If ct finds 1-3, must declare no JD and dismiss. If 4 or 5, may use “prudential” analysis to determine whether case will be heard.
Ripe (too early): a disagreement must have matured to the point where it is a genuine dispute affecting real interests.
o Ex: soldier about to be deployed to Vietnam not ripe because his deployment is just a hypothetical possibility.
Mootness (too late): moment for preventing the issue has not passed; not a “live controversy” anymore.
o Ex: student not admitted to school because of race, but while trial is pending he is accepted.
Standing: Does P have sufficient interest in the matter at hand to qualify as an appropriate person to be invoking article 3 JD.
§ Has P suffered a concrete legal injury?
· Ex: prison abuse where P is a law student
§ The legal injury must be fairly traceable to D’s conduct (prox causation)
§ Injury must be redressable by court
No advisory opinions
o SOP: cts should refuse the opportunity to issue opinions at any time about any aspect of law. This explodes the burden and breadth of their JD. They could box in the legislature with adverse rulings.
§ Cts should not be a “roving commission”
§ Incensed Law Student Assuagement Act of 2007.
o Weak motivation for making the effort to construct the strongest possible arguments.
o Ct resources
o Standing problems
§ “taxpayer’s standing” would make FDCs roving commissions
o “No interest adverse to the claimants.” Muskrat v US
o Declaratory Judgment Act: Actor who would be D can become P to determine what rights it has. Must still be an article 3 controversy. “The diff between an abstract question and a controversy under DJA is necessarily one of degree and it would be diff to fashion a precise test to determine if there is such a controversy.” Basic test: “Whether the facts alleged show that there is sub controversy between parties having adverse legal interests of suff immediacy and reality to warrant declaratory judgment.”
Not a political question: Certain constitutional issues are off-limits to the judiciary and reserved for the executive and legislative branches – the political branches. The doctrine is therefore “primarily a function of the separation of powers” existing to restrain courts “from inappropriate interference in the business of the other branches of government.” (Baker)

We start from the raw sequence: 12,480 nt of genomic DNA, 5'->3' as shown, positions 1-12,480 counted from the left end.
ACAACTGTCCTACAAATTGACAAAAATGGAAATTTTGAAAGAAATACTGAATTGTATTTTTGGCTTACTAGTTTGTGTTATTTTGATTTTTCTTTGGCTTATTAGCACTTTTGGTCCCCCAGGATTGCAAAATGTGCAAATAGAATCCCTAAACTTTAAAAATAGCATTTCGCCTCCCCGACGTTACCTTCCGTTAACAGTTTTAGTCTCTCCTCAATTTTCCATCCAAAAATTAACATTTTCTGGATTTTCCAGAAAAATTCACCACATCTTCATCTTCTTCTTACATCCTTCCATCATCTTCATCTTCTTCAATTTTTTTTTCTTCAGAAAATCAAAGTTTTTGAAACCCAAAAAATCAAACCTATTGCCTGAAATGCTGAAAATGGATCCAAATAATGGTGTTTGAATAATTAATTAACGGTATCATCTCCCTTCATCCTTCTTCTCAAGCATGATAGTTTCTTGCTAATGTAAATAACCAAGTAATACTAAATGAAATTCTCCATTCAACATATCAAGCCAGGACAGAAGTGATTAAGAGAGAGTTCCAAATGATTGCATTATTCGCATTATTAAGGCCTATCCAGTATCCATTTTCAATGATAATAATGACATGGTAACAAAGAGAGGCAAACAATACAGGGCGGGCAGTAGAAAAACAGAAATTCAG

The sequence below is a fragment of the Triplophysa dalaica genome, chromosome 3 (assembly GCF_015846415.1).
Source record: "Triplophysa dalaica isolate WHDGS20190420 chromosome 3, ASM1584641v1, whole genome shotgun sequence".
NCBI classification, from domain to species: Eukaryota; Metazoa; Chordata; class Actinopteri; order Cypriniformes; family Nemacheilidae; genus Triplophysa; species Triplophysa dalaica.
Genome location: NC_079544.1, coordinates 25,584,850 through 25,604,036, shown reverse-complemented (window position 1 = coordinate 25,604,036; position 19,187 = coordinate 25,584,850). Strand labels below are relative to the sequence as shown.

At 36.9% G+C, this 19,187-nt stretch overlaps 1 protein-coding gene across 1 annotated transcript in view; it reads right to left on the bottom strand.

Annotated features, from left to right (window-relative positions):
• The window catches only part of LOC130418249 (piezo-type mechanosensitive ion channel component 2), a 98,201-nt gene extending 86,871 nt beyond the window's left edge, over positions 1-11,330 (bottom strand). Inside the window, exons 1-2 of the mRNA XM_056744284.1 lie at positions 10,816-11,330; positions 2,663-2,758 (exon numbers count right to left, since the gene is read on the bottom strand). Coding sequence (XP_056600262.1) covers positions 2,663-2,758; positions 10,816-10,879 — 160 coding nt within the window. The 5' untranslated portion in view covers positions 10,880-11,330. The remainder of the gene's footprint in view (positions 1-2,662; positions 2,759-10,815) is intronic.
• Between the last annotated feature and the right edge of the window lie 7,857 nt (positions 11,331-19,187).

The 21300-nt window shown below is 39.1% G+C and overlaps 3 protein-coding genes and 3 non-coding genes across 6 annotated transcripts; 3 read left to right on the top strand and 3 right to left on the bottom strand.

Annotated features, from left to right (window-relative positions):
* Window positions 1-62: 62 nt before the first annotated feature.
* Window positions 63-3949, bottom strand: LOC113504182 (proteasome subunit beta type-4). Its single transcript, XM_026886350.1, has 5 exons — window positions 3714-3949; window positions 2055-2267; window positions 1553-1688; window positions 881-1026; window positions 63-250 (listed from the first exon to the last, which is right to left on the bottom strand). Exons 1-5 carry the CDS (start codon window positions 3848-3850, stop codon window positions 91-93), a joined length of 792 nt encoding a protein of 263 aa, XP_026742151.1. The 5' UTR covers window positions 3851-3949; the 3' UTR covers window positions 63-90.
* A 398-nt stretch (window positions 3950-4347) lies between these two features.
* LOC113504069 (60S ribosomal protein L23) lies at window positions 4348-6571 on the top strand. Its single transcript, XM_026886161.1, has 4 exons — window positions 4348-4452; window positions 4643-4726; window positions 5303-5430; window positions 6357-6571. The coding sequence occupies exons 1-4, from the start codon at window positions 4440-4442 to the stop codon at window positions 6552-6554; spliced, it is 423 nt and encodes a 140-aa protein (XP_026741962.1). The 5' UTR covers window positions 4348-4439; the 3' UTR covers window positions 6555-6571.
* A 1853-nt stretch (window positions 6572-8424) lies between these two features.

o Common reasons: mostly from Baker
§ “A textually demonstrable constitution
§ Framers didn’t want SC to have a role in impeachments:
· Bias concerns. There will most likely be two sets of proceedings for those who commit impeachable offenses: the impeachment trial and a criminal trial.
· SOP concerns. JR is this case “would place final reviewing authority with respect to impeachments in the hands of the same body that the impeachment process is meant to regulate.”
· Lack of finality concerns. “Opening the door to JR of the procedures used by the senate in trying impeachment would expose the political life of the country to months, or perhaps years, of chaos.”
· Uncertain relief concerns. “Could the court order the reinstatement of a convicted federal judge, or order congress to create an additional judgeship if the seat had been filled in the interim?”
Foreign policy limitations
Overview: Treaty power (limitation)
Judicial review in foreign policy might undercut the credibility of executive as a negotiating partner. For this reason, amending or rescinding treaties has been ruled nonjusticiable (Goldwater). However, if a treaty is ambiguous, the court may treat it as essentially a statute in need of interpretation and therefore the issue would be justiciable (Japanese Whaling).
Judicial review in foreign policy would undercut credibility of executive as a negotiating partner.
Treaties are nonjusticiable
Goldwater v Carter
o When Goldwater sued Carter for withdrawing US from Taiwan treaty, SC called it a nonjusticiable political question.
§ Lack of judicially discoverable standard b/c consti does not speak to rescinding treaties
§ Risk of multifarious pronouncements undercutting US credibility
§ Other two branches had the political resources to resolve dispute without involving SC.
Unless they need interpretation
But, Japanese Whaling
o Japan was exempted from an international ban on harvesting sperm whales by the president via executive agreement.
o SC calls this justiciable. Executive agreement was essentially a statute in need of interpretation.
o Prof: If president tells secretary of whaling to disregard the whaling ban, that’s nonjusticiable.
Overview: Congressional jurisdiction-setting
The Exceptions and Regulations clause (art 3, sec 2, cl 2) grants Congress the power to make exceptions to the supreme court’s appellate jurisdiction. Congress may go so far as to revoke a statute granting the SC jurisdiction during a case which relies on that jurisdiction, thereby ending the case (Ex Parte McCardle). However, use of the Exceptions clause is constricted by other parts of the constitution – particularly the 5th and 14th amendments, which establish fundamental individual rights within the judicial system – as well as the principles of separation of powers. And when Congress passed a law that had the effect of prescribing the rule of decision in a particular cause, Congress “inadvertently passed the limit which separates the legislative from the judicial power.” (Klein). There is a fundamental tension between Congress’s plenary power to determine SC’s jurisdiction and the SC’s authority to hear cases arising under the constitution.
C determines SC’s jurisdiction, but is constricted by other parts of constitution
Ex Parte McCardle: